Mr VAN HOLST PELLEKAAN ( Stuart ) ( 16:55 :40 ): I would like to use the short amount of time available to me in this grieve to touch on the aspect of the budget relating to charging royalties to local government to access quarry rubble. There are quite a few more technical terms and there are a range of different materials, but for the sake of this contribution let us just consider it as rubble which is almost always used for road base. That is going to be a very serious impost on local government councils.
The government has allocated a $1 million income to itself from this new move and I believe that is a pretty serious underestimate of the amount of money the government will get. It will not be the sort of income that is going to fix the budget or fix the state’s economy, but by being an underestimate of the income to the state the key issue is, I think, that it is an underestimate of the cost to local governments.
When we have approximately 67 councils, I think it is, in South Australia, plus the Outback Communities Authority, which does everything it can to fulfil a similar role in the out-of-council boundaries and parts of the outback of South Australia—I think we have 19 councils in metropolitan areas—that means that the overwhelming number of local government councils across our state would be affected by this decision.
There are a wide range of examples, but let me just start with the smallest council in the state, the District Council of Orroroo Carrieton, which is in my electorate. When I say smallest I mean by ratepayer base. They have just under 1,000 head of population and they have a bit over, or I think approaching 1,500 actual ratepayers, considering the fact that some people own more than one property, etc. Their ratepayer income is currently sitting at $780,000 per year. For the state government that is not a big amount of money, but $780,000 is the entire rate income for the Orroroo Carrieton council. They do everything they possibly can to serve their ratepayers and the people who travel through that beautiful part of the world with that ratepayer base and whatever else they can get through grant and other income opportunities.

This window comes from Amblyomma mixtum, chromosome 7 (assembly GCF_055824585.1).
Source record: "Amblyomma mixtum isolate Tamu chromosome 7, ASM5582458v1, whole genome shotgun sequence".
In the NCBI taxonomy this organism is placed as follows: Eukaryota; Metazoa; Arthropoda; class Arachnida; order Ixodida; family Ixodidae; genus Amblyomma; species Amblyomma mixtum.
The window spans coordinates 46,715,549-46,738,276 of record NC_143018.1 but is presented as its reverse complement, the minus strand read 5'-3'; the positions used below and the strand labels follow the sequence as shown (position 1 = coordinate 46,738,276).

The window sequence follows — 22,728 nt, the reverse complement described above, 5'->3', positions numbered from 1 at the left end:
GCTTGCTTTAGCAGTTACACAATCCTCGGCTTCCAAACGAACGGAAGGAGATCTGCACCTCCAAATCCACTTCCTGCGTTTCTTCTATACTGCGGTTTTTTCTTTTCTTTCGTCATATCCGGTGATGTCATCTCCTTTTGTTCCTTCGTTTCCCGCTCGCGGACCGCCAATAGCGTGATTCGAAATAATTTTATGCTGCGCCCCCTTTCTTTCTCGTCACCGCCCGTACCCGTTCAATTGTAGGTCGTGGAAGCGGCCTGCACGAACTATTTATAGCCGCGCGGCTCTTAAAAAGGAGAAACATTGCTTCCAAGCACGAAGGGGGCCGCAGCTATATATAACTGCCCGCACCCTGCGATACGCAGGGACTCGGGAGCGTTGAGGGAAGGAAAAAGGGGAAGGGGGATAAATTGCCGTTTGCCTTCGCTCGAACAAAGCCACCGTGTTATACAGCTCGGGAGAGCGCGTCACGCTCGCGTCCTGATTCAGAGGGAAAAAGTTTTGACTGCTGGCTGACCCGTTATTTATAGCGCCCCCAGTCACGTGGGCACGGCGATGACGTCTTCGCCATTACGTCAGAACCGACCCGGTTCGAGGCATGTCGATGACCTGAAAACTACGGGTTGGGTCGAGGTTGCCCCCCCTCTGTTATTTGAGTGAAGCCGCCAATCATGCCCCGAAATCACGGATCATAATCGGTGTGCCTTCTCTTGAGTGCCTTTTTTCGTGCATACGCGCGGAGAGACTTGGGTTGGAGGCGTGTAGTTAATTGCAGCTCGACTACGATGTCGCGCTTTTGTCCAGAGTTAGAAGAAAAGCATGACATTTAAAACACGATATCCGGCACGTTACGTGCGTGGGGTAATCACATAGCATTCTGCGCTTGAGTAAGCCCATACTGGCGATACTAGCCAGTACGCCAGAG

The District Council of Orroroo Carrieton estimates that in 2015-16 they will have to pay $44,000 because of this new royalty. Again, that is probably not the sort of money that scares the state government or really worries them at all in any way, but $44,000 to the District Council of Orroroo Carrieton, based on their $780,000 rate income in total, is a 5.6 per cent cost to them. So, they have a few choices, a few very difficult choices. Do they just cancel the road work that they were going to do? Do they just not pay the $44,000 to the state government by not doing the road work that they were going to do? Clearly, that is not an option for them.
Do they just add 5.6 per cent onto all of their rate notices on top of the regular annual rate increases that they would be working with anyway? Probably not. That is a very difficult situation too. That would probably double the rate increase that was coming anyway. The reason I use this example is so that the government really does understand the serious impact of this decision upon the people and the councils that it affects.
One thing I say in this place very regularly is that relativity is critically important: $44,000 to the state government budget would not be a significant hit, but $44,000 to the Orroroo Carrieton council is incredibly important. I normally use that example with regard to household budgets and household incomes or small businesses or large businesses. It is the relativity that is actually really important when you are trying to ascertain the benefit or the cost or the penalty of certain decisions.